Monday, 29 October 2007


J.K. Rowling and the gay character

(Here I demonstrate my ignorance of every aspect of this discussion: I have never written fiction, am totally clueless about the process of character creation, and have not read any of the Harry Potter books.)

My annoyances about Rowling’s revelation[1] are (1) that it comes (too) late and (2) seems gratuitous.

I suppose it’s possible that Dumbledore’s gayness was a fundamental part of his character as envisioned by Rowling from the beginning. (It’s possible that he was patterned after someone she knew.) Perhaps Rowling thought she had left clues in the text for those who would find them, and now, with the series finished, she is surprised and disappointed that nobody got the message. Perhaps.

But it’s my impression that she created a plot in which Dumbledore’s sexuality was of no moment. Readers had no reason to care about it one way or the other, and so did not. If Rowling seriously believed that it was that vital to understanding the character or to the development of the story, then she should have found a (better, more explicit) way to work it in.

So why this revelation– after everything is concluded? If his sexuality turned out to be of no concern to the readers, then why make an issue out of it now, except in the spirit of political correctness? It reminds me of all those “revolutionary, groundbreaking” 1970s authors who set out to write stories built around black (or indian native American, or whatever…) characters, stories that so often neglected the backgrounds and cultures inherent in such characters that they turned out to be about white people in appropriate costume.

And by waiting until after the books were sold and the movies were made, she avoided the consequences (whatever they might have been) of revealing Dumbledore's gayness earlier. Which was a smart move commercially, but it leaves me thinking less of Rowling as a person. It’s sort of, “Oh, by the way, now that I’ve got my money, I meant this all along.” Which shows minimal respect for her character, let alone the public.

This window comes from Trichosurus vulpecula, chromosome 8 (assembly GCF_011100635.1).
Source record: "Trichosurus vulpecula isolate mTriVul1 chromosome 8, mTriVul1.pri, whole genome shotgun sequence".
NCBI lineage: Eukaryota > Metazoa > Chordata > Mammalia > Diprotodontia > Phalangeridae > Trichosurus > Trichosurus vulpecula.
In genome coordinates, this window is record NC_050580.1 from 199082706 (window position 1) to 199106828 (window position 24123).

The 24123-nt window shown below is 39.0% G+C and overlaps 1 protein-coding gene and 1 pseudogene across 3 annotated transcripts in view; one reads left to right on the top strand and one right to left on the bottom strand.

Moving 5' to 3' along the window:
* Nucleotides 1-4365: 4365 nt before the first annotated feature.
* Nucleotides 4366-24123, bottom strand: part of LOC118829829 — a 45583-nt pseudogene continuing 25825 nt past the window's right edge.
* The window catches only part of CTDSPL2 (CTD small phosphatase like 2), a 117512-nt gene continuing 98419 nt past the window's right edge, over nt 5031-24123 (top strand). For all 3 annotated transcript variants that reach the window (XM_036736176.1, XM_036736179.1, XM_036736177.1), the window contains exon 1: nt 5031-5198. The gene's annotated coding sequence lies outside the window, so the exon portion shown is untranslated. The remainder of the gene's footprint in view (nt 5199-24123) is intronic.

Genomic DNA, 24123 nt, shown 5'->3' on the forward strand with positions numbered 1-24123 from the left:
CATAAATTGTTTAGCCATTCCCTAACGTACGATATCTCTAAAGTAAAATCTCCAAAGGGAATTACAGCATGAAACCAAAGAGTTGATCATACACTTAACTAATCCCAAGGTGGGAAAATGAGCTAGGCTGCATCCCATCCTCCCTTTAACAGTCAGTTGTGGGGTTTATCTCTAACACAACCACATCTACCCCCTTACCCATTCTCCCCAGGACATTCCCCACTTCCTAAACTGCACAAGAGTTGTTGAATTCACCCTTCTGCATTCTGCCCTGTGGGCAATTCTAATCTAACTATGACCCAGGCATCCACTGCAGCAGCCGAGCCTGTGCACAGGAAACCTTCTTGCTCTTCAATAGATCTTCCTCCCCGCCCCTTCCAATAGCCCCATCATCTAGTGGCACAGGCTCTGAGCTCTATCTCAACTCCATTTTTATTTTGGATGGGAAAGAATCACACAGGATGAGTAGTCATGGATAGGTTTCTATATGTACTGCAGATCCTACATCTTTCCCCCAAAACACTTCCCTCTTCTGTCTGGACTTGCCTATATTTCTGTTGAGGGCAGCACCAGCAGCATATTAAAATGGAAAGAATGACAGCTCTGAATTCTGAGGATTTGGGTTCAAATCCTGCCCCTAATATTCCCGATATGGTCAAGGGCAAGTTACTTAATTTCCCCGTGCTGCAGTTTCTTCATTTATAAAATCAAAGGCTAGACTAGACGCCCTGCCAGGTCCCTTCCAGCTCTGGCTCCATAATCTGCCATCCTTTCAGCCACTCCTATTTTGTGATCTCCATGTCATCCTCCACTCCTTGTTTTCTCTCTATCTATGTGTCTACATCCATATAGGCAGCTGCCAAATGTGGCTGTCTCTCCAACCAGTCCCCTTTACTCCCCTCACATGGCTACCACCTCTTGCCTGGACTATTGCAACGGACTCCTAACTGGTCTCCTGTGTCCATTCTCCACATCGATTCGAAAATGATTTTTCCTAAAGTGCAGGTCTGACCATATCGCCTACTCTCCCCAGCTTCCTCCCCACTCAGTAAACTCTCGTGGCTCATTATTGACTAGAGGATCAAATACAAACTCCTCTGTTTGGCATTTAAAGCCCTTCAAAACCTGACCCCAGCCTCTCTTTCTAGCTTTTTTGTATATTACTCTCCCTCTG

Crossposted at Daily Pundit, where there's more discussion.

[1] Reuters, October 20, 2007: J.K. Rowling says wizard Dumbledore is gay

J.K. Rowling has outed one of the main characters of her best-selling Harry Potter series, telling fans in New York that the wizard Albus Dumbledore, head of Hogwarts school, is gay.

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Sunday, 28 October 2007

In Passing

Moonbats to the right of me...

Never thought I'd see anyone call Little Green Footballs ", left-wing, politically correct, and basically a front for neoconservative foreign policy..."

Whatever, guys.

Via: Classical Values

Later: Gaaah! Now somebody's.calling Bill Quick a leftist!

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Saturday, 27 October 2007


"Intelligent guess" becomes policy, excuse for raising taxes. Who'd-a thunk it?

Neoprohibitionists in England make it up, get caught:

Guidelines on safe alcohol consumption limits that have shaped health policy in Britain for 20 years were “plucked out of the air” as an “intelligent guess”.
A “guess,” huh? How “scientific!”
The Times reveals today that the recommended weekly drinking limits of 21 units of alcohol for men and 14 for women, first introduced in 1987 and still in use today, had no firm scientific basis whatsoever.